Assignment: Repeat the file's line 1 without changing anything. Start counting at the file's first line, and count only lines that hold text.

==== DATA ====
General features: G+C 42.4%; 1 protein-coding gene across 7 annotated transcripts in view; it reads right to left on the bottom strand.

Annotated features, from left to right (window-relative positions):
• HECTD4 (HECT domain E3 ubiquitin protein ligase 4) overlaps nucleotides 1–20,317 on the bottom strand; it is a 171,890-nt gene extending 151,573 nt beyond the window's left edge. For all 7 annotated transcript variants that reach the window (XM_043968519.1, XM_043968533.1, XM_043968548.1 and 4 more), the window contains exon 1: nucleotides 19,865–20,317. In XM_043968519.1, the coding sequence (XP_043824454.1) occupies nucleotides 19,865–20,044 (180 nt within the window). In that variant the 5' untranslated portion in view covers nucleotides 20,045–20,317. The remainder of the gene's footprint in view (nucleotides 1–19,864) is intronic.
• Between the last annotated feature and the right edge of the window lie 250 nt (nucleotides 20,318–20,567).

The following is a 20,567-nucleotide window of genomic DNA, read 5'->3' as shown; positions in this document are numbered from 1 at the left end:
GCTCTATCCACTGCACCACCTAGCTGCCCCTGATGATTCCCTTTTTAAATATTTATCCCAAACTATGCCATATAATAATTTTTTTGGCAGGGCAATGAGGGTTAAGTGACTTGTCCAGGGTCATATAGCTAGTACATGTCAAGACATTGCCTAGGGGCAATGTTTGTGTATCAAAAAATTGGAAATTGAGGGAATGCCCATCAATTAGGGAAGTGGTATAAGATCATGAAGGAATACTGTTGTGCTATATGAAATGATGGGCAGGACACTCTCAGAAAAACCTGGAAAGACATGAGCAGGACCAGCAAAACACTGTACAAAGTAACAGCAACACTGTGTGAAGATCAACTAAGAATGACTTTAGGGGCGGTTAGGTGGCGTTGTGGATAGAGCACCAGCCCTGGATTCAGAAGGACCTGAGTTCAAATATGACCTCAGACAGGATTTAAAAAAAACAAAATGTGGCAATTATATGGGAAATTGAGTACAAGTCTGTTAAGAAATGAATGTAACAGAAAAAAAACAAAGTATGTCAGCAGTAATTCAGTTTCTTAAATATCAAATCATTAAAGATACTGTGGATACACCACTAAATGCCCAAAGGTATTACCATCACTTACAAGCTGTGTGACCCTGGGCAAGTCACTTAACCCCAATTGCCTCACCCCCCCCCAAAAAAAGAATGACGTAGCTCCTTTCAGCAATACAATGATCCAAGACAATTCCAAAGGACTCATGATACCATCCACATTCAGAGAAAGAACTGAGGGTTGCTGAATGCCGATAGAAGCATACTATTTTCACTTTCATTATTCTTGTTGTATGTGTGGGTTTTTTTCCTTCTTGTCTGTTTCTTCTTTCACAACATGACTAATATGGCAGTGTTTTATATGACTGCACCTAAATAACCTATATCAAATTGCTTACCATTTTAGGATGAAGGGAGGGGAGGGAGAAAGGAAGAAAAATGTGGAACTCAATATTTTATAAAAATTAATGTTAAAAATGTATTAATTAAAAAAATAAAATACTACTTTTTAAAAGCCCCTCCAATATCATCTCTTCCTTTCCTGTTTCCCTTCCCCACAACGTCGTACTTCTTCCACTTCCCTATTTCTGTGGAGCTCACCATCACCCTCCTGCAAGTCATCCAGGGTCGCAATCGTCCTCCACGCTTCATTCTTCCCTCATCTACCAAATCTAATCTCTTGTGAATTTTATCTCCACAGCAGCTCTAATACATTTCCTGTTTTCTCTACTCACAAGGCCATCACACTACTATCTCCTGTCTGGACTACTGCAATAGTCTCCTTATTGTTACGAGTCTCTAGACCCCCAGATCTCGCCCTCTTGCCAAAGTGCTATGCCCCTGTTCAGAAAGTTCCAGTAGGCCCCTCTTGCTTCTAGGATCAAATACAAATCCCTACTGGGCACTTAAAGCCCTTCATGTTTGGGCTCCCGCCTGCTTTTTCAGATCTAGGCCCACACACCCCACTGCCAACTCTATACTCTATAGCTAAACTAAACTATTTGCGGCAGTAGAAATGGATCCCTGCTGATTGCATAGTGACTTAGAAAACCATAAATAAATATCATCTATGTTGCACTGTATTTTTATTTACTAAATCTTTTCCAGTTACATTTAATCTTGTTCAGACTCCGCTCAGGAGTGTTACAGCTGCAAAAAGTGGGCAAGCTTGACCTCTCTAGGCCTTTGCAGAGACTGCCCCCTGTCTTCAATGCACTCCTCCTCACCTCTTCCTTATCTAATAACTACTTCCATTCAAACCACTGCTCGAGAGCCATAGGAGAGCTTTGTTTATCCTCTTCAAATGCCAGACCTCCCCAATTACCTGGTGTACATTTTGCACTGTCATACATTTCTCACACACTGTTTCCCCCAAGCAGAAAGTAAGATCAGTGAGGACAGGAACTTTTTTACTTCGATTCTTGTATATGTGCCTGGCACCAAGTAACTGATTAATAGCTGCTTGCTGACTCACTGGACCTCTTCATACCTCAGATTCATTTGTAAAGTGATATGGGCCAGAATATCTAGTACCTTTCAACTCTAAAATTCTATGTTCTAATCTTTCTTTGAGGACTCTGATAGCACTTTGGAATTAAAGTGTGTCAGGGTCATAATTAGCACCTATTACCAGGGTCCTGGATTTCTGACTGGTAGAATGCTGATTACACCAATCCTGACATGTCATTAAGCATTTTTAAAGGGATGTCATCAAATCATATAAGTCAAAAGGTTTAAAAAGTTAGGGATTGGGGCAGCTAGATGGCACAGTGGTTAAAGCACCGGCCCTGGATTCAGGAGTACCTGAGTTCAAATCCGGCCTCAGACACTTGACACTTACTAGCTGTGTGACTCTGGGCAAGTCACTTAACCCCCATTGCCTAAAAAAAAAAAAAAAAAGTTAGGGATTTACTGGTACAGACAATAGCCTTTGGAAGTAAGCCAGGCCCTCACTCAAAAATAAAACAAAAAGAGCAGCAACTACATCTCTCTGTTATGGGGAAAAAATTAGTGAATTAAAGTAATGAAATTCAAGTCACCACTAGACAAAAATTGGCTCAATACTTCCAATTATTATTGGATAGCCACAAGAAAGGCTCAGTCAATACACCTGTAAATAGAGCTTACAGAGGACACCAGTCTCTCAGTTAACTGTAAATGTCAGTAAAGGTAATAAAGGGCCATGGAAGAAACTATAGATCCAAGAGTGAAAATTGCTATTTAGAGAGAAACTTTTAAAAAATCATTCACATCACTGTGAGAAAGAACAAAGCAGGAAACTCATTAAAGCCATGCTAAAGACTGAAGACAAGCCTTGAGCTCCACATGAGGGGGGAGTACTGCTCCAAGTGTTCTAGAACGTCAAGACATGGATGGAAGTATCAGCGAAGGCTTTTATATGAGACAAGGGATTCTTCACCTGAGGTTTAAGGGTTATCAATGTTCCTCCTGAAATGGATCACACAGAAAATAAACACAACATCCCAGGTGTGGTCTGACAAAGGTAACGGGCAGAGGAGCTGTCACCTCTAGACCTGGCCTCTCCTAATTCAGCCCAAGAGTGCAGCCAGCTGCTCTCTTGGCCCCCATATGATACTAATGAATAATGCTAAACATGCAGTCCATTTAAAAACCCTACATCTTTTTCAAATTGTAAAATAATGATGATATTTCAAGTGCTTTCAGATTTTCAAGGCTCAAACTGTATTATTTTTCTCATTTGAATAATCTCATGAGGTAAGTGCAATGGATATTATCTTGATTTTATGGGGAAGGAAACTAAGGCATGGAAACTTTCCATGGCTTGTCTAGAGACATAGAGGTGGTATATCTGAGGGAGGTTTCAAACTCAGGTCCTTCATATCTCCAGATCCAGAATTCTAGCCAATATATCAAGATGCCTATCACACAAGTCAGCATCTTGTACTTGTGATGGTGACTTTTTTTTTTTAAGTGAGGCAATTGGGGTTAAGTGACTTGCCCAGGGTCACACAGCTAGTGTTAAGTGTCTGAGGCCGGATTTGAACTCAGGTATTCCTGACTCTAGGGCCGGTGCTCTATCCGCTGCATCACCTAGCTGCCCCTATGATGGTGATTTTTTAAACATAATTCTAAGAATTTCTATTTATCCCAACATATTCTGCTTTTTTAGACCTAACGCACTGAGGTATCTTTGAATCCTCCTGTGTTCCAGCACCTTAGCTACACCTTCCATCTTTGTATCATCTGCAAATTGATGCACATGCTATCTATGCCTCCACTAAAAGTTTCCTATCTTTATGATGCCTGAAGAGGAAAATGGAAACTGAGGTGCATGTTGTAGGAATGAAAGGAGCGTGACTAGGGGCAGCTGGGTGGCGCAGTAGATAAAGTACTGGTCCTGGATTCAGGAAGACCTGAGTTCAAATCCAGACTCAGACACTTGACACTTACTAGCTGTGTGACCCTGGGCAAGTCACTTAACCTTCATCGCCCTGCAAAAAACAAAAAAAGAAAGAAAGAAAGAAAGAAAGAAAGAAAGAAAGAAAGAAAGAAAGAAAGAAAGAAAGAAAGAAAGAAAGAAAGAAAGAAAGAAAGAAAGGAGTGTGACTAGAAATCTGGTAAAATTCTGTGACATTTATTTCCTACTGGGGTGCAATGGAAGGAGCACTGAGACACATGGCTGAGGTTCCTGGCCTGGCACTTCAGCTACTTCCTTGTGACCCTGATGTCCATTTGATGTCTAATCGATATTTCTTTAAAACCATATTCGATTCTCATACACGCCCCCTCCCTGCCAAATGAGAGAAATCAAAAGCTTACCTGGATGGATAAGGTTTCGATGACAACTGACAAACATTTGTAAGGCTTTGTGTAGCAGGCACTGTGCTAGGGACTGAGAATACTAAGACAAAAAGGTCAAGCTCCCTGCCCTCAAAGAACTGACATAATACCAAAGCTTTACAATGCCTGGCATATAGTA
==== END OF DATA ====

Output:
General features: G+C 42.4%; 1 protein-coding gene across 7 annotated transcripts in view; it reads right to left on the bottom strand.